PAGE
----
Breed percentage is a calculation that can be used to determine the percentage of a population that is of a particular breed. Breed percentage can be used to determine the percentage of a population that is of a particular breed, or to identify which breeds are present in a population. Show Subtract 100 from 68.75 (the standard percentage you calculated earlier) to get -31.25, which is the percentage of Nigerian genetics for the offspring, which is the second number shown in a percentage. As a result, the standard/Nigerian genetic percentages for those parents' children will be 68.75/31.25. Readers solved a puzzle about mixed breed percentages and sexual reproduction by simulating the genetics of dog breeding. Save Article Read Later James Round for Quanta Magazine By Pradeep MutalikPradeep Mutalik Puzzle Columnist July 31, 2020 biologyCOVID-19geneticsinfectious diseaseInsights puzzlepuzzlessexAll topicsCOVID-19geneticsinfectious diseaseInsights puzzlepuzzlessexAll topics ## IntroductionOur June Insights puzzle featured Dax, a designer puppy who combines the handsome wolflike face of a Siberian husky with the size and fluffiness of a Pomeranian. When humans breed such combinations of two different purebred dog lines, they hope to produce offspring with an admixture of the visual form, temperament, and other characteristics — the phenotype — of both breeds.Is it possible to quantify this proportion? You could assign a weight to every possible phenotypic characteristic and add them up, but this would be far too subjective. Instead, breeders focus on the genotype and perform a simple calculation to determine the proportion of genetic material contributed by each ancestral line.This mathematical exercise yields an objective and seemingly precise number for each breed's genetic contribution; however, as we will see, when we examine how genetic material actually flows down through generations, it becomes clear that even this process is far too complicated to be captured precisely in an individual case. ## Puzzle 1Given that a cross between two purebreds is nominally considered to have an equal genetic mixture of both breeds, how is Dax's unusual genetic makeup produced? What is the smallest number of generations required to produce his genetic makeup to the nearest percentage point? (You must start with purebreds and cross their offspring only with each other or with purebred Poms or huskies.) Here is a possible family tree for the 56-44 mixture. Share this article Ycombinator Newsletter Receive Quanta Magazine in your inbox. Recent newslettersSamuel Velasco/Quanta Magazine ## IntroductionThere are 16 dogs in the founding generation (generation 0), eight males and eight females, and no matings occur in any of the generations between individuals with a common ancestor.nbsp; As a result, each founding individual contributes exactly the same amount of genetic material to all descendants belonging to the same generation as one another.The fraction for the fourth generation is 1/16, and since there are nine huskies and seven Poms to begin with, our target individual, Dax, must be 9/16 (56.25%) husky and 7/16 (43.75%) Pom. This is a simple mathematical exercise involving the powers of two. If you only want to breed for one generation, you only need two purebred individuals, each of whom contributes one-half (50%) of their genetic material to the offspring.You can produce individuals that are 0%, 50%, or 100% husky by selecting 0, 1, or 2 huskies in generation 0. If you can breed for two generations without interbreeding, you can produce 0%, 25%, 50%, 75%, or 100% huskies by selecting the appropriate number of huskies and Poms in generation 0. In the case of three generations, the "least count of huskyness" (or Pomness) available to you is 1/8 (12.5%), which means that you can produce individuals with 0%, 12.5%, 25%, 37.5%, 50%, 62.5%, 75%, 87.5%, or 100% of either breed. The lowest count with four generations is 1/16 (6.25%), and we can achieve the required 56-44 proportion by doing a 9-7 split in generation 0. Of course, since Dax is more than 50% husky, there must be more purebred huskies than Pomeranians in the entire family tree, and there are 16 huskies but only 11 Pomeranians. However, if you look only at how the huskyness proportion of 56% is achieved (eliminating extraneous purebred-purebred matings), it requires only two purebred huskies (one parent, contributing 50% huskyLook at the family tree but only look at the mixed, non-purebred individuals to see this. Because each parent has a 50% genetic contribution, Dax's immediate purebred parent (in generation 3) cannot be a Pom.It must be a husky who mates with an individual who is 87.5% Pom; to achieve this high proportion of Pomness from a 50-50 cross breed in generation 1, we need two successive matings with purebred Poms in generations 1 and 2. This and the following puzzles were expertly solved by and. ## Puzzle 2If Dax had a cousin, Max, who was 60% husky and 40% Pomeranian, how many generations would it take to produce a dog like Max using the same rules as in Puzzle 1? In general, how many generations are required to produce a Pomsky with any given percentage of "huskyness" to the nearest integer? Let's start with the second question and use it to answer the first: To produce any given percentage of huskyness to the nearest integer, you need a contribution "least count" of less than 1% so that no integers are skipped.This means that more than 100 purebred individuals are required in the founding generation; the smallest power of two greater than 100 is 27, which equals 128.To get 60% huskiness, find 60% of 128, which is 76.8, and choose the nearest integer to it, which is 77. With 77 huskies and 51 Poms in generation 0, we can produce a person who is 77/128 = 60.16% husky.Because 77 is an odd number, we can't reduce it to a lower power of 2 in the denominator, so 5 or 6 generations won't work. To calculate the number of generations required to breed an individual with any percentage p of huskyness, create a fraction with the integer closest to 128 p/100 as the numerator and 128 as the denominator, and simplify the fraction. The denominator will be of the form 2n where n is the number of generations.This method was similar to the one described by. However, because 128 is greater than 100, some integer percentages can be obtained in more than one way from 128 purebreds; for example, to obtain a husky percentage of 20, you can use either 26 (20.3%) or 25 (19.5%) huskies in generation 0.The former fraction can be reduced to 13/64 and thus achieved in six generations, whereas the latter cannot, so we need to add one more step to your algorithm to ensure you have the fewest number of generations.If 128 p/100 rounds to an odd integer, see if the even integer obtained by rounding in the opposite direction also yields the desired percentage; if so, choose the even number and reduce it to obtain the fewest number of generations. ## Puzzle 3The total amount of genetic material in a genome can be calculated by counting the number of DNA base pairs in it. All female dog cells, with the exception of egg cells, have two copies of each chromosome, totaling approximately 5 billion DNA base pairs.Female offspring receive an equal genetic contribution from their father's sperm, including all non-sex chromosomes and another X chromosome, with 50% passing through the egg. However, for male offspring, sperm carries the remaining chromosomes as well as the Y chromosome, which has approximately 100 million fewer base pairs than the X chromosome. Based on this information, what proportion of their genome do male dogs actually inherit from their mother? How does this affect the answer to Puzzle 1? As explained, male dogs have 4.9 billion DNA base pairs, 2.4 billion of which are inherited from their father. As a result, male dogs inherit 2.5 billion base pairs (51%) from their mother and 49% from their father, implying that a male dog like Dax would have about 1% more huskyness than we previously calculated if his mother was a husky and 1% less huskyness if his father was a husky. Because Dax is a male, the previously described family tree would result in 57% huskyness if his mother is a husky or 55% huskyness if his father is a husky; to achieve 56% huskyness, we will have to target 55% or 57% using our previous technique. The former is reachable in the sixth generation by calculating the following: 55% of 128 rounds down to 70, giving the fraction 70/128, which reduces to 35/64. 64 is 26.If Dax's mother is a husky, he can reach 56% huskyness in the sixth generation. The fraction for 57% huskyness is 73/128, which cannot be reduced and will take seven generations to eliminate. Within a single generation, this 1% deviation from 50% in the amount of genetic material inherited from a male's mother and father applies, but there is another phenomenon — "meiotic recombination" — that causes a far greater disparity in the amount of genetic material that two siblings can inherit from their grandfather or grandmother.The effect of this, as explained by Ty Rex, is that "two siblings, i.e., with the same parents, can share widely differing amounts of DNA: from as little as 37% to as much as 62%." The same phenomenon exists in all mammals, though the spread may be slightly smaller in dogs because they have many more pairs of chromosomes (39) than humans (23), which may dampen the effects of recombination somewhat. What this means for Puzzle 1 is that the family tree we calculated (with the maleness correction we made in Puzzle 3) does not guarantee that Dax will have the advertised husky-Pomeranian percentage split in reality; all we can say is that the average genetic endowment of a group of dogs bred in exactly the same way as Dax will be 56% husky and 44% Pomeranian. Yes, heredity is far more subtle than the simple Mendelian mathematical rules we learned in school, and Mendel's genius lay in deducing the simple foundational rules that allow us to begin thinking intelligently about heredity.Even if we consider the genotype alone, there is plenty of complexity to be added, and we haven't even touched on how the genotype creates the phenotype — how a single gene can orchestrate the development of a complex organ like the eye, while polygenic traits like height can be affected by hundreds of genes.As a result, even though the father's contribution to the male genotype is less than the mother's, a small number of genes on the Y chromosome can produce maleness, which is a significant phenotypic change. Ty Rex also recommended Carl Zimmer's recent book She Has Her Mother's Laugh, which is about "the history and remarkable facts of heritability, including'mosaics,' and the mother for whom multiple DNA tests insisted she was not related to her own children!" ## Question 1COVID-19 is known to be especially lethal to the elderly, and the CDC data below provides a breakdown of approximately 70,000 COVID deaths in the United States.It demonstrates that people aged 85 and up are the most vulnerable.There were more males than females in this data, though the male-to-female death ratio was around 55:45, which is slightly lower than the rest of the world. Under 131-425-14715-247625-3446335-441,18645-543,33855-648,31265-7414,44775-8418,62185 and over22,543 deathsNo. of DeathsUnder 131-425-14715-247625-3446335-441,18645-543,33855-648,31265-7414,44775-8418,62185 and over22,543However, as people get older, the number of years they can expect to live decreases. Can you guess which age group in the above table has lost the most years of life due to COVID?To calculate this accurately, you must use actuarial tables such as this one, which shows that a 62-year-old man has an average life expectancy of another 20 years, whereas an 87-year-old can only expect to live another five years. Does the final answer surprise you? and ran this calculation, the number of years lost in each age range is shown below. Under 12351-41525-1448515-244,52225-3423,18535-4448,39145-54106,05255-64194,56765-74229,19675-84176, 76285 and over108,055 years lostYears lostUnder 12351-41525-1448515-244,52225-3423,18535-4448,39145-54106,05255-64194,56765-74229,19675-84176, 76285 and over108,055It turns out that 65- to 74-year-olds have lost the most life years to COVID-19, but 55- to 64-year-olds and 75- to 84-year-olds are close behind, and 45- to 54-year-olds have lost nearly as many life years as the over-85 group.So the societal loss of person-years caused by COVID-19 is just as high in middle-aged people as it is in the very elderly! It goes without saying: Stay safe, everyone! For Question 2 of this column, I presented a speculative hypothesis that attempted to explain why mammals rely entirely on sexual reproduction, despite the fact that some reptiles can reproduce asexually. Based on this idea, I asked readers to discuss: Could pandemics be the reason that mammals reproduce sexually rather than asexually? I didn't get much of a response, so this hypothesis may need to be refined and revisited another time. I'd like to congratulate Ty Rex and Jonathan Vercruysse on winning this month's prizes, and thank you all for your contributions to this discussion. Next month, expect new Insights. By Pradeep MutalikPradeep Mutalik Puzzle Columnist July 31, 2020 biologyCOVID-19geneticsinfectious diseaseInsights puzzlepuzzlessexAll topicsCOVID-19geneticsinfectious diseaseInsights puzzlepuzzlessexAll topics Share this article Ycombinator Newsletter Receive Quanta Magazine in your inbox. Recent newslettersThe Quanta Newsletter Get the most important news highlights delivered to your inbox via email. Recent newsletters ## Comment on this articleComments that are abusive, profane, self-promotional, misleading, incoherent, or off-topic will be rejected by Quanta Magazine in order to facilitate an informed, substantive, civil conversation.Moderators are only available during regular business hours (New York time) and can accept comments only in English. ## What percentage of the population is considered full breed?The breeders' association establishes the percentage of fullblood genetics required for an animal to be considered purebred, which is typically greater than 87.5%.above 87.5%.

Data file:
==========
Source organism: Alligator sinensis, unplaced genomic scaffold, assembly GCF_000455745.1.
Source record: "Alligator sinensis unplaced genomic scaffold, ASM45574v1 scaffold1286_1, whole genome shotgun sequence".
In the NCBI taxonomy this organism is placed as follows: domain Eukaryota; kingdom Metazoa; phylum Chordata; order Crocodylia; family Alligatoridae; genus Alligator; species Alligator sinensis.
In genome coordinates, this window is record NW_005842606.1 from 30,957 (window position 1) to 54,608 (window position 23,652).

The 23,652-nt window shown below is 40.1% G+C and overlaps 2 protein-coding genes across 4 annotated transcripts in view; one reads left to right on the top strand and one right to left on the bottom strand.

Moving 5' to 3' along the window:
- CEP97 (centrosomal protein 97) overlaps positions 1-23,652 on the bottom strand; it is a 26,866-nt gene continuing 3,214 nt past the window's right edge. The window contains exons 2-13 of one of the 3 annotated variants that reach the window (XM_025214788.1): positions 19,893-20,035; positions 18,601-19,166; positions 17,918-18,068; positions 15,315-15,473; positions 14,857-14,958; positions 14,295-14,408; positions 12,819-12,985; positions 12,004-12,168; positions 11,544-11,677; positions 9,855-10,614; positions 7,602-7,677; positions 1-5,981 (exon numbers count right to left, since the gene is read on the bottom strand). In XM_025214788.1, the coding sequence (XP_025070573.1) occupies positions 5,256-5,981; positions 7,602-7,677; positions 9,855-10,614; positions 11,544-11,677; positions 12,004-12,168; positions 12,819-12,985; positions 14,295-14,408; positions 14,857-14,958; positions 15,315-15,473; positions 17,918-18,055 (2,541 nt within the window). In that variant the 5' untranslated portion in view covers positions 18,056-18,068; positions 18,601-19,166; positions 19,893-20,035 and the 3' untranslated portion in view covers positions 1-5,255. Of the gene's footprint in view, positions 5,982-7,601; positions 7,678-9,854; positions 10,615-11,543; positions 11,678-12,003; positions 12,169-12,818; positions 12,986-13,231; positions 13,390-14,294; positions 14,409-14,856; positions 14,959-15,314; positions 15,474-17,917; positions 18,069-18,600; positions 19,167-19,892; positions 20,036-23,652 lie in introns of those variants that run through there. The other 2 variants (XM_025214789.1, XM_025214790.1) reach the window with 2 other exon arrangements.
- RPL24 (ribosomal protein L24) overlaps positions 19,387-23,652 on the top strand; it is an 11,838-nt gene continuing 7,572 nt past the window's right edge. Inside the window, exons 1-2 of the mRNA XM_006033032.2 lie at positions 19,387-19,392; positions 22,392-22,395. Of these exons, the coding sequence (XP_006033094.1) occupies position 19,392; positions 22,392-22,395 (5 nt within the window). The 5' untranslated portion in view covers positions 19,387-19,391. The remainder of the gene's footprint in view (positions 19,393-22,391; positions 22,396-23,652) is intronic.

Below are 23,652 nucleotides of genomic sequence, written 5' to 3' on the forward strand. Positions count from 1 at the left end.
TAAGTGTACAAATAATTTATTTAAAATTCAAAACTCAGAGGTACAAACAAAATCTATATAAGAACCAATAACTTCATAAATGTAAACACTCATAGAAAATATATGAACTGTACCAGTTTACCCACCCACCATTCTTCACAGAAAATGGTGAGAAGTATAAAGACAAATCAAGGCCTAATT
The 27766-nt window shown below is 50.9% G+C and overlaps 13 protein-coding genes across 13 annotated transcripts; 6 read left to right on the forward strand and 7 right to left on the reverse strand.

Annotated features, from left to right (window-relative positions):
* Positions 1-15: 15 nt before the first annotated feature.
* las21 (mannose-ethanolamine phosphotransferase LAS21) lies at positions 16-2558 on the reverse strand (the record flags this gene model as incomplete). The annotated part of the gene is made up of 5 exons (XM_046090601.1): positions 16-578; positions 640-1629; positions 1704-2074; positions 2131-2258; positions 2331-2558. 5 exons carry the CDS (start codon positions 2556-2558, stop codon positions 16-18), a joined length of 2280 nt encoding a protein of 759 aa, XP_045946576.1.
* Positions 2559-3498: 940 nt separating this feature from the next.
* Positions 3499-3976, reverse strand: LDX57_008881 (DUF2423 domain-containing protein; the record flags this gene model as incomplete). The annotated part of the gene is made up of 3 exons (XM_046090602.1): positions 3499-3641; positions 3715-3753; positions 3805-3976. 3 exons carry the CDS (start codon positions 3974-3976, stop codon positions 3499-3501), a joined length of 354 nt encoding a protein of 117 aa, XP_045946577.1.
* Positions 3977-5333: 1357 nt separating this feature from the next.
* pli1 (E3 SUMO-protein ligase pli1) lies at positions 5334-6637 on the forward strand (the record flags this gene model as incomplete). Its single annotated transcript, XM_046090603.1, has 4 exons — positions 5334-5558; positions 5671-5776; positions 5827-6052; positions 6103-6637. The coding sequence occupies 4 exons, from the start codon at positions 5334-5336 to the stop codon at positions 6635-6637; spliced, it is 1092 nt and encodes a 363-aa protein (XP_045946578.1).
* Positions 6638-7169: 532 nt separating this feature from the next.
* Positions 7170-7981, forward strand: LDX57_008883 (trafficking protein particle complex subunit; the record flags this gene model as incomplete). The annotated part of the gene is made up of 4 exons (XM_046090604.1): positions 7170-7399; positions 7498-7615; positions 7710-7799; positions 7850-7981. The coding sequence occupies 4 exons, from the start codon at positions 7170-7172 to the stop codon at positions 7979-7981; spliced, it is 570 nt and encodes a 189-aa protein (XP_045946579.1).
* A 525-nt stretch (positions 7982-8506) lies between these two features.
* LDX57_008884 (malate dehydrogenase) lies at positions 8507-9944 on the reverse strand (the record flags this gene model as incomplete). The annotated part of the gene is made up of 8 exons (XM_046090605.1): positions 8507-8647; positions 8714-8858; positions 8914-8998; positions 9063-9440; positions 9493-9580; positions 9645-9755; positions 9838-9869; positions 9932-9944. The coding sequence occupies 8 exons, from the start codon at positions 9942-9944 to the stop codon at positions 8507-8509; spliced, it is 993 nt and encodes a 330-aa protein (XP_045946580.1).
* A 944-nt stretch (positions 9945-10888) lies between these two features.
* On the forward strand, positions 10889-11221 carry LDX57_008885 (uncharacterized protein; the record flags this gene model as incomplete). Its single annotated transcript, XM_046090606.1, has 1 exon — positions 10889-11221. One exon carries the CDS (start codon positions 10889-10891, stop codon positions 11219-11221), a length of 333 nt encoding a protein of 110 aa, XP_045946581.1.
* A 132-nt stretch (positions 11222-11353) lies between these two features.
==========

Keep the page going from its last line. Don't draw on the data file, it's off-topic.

## Can a dog have four breeds?A mixed-breed dog is a cross between three or more different dog breeds, whereas a crossbred dog has two purebred parents.They are commonly referred to as "mutts" because they do not belong to any specific breed group.. Crossbreds are dogs with two different purebred parents. Often called “mutts,” they technically belong to no specific breed group.
## What constitutes acceptable dog line breeding?A healthy figure to aim for is less than 5%. In simple cases, parent-offspring matings have a coefficient of inbreeding of 25%, and siblings bred together also have a level of 25%.Even first cousins have a 6.25% inbreeding coefficient.less than 5%. In simple cases, parent-offspring mating's have a coefficient of inbreeding of 25%, siblings bred together have a level of 25% as well. Even first cousins have a coefficient of inbreeding of 6.25%.
## What factors influence a dog's breed?A DNA test can confirm the breed or combination of breeds even if a dog has a long lineage.a DNA test can verify the breed or combination of breeds. |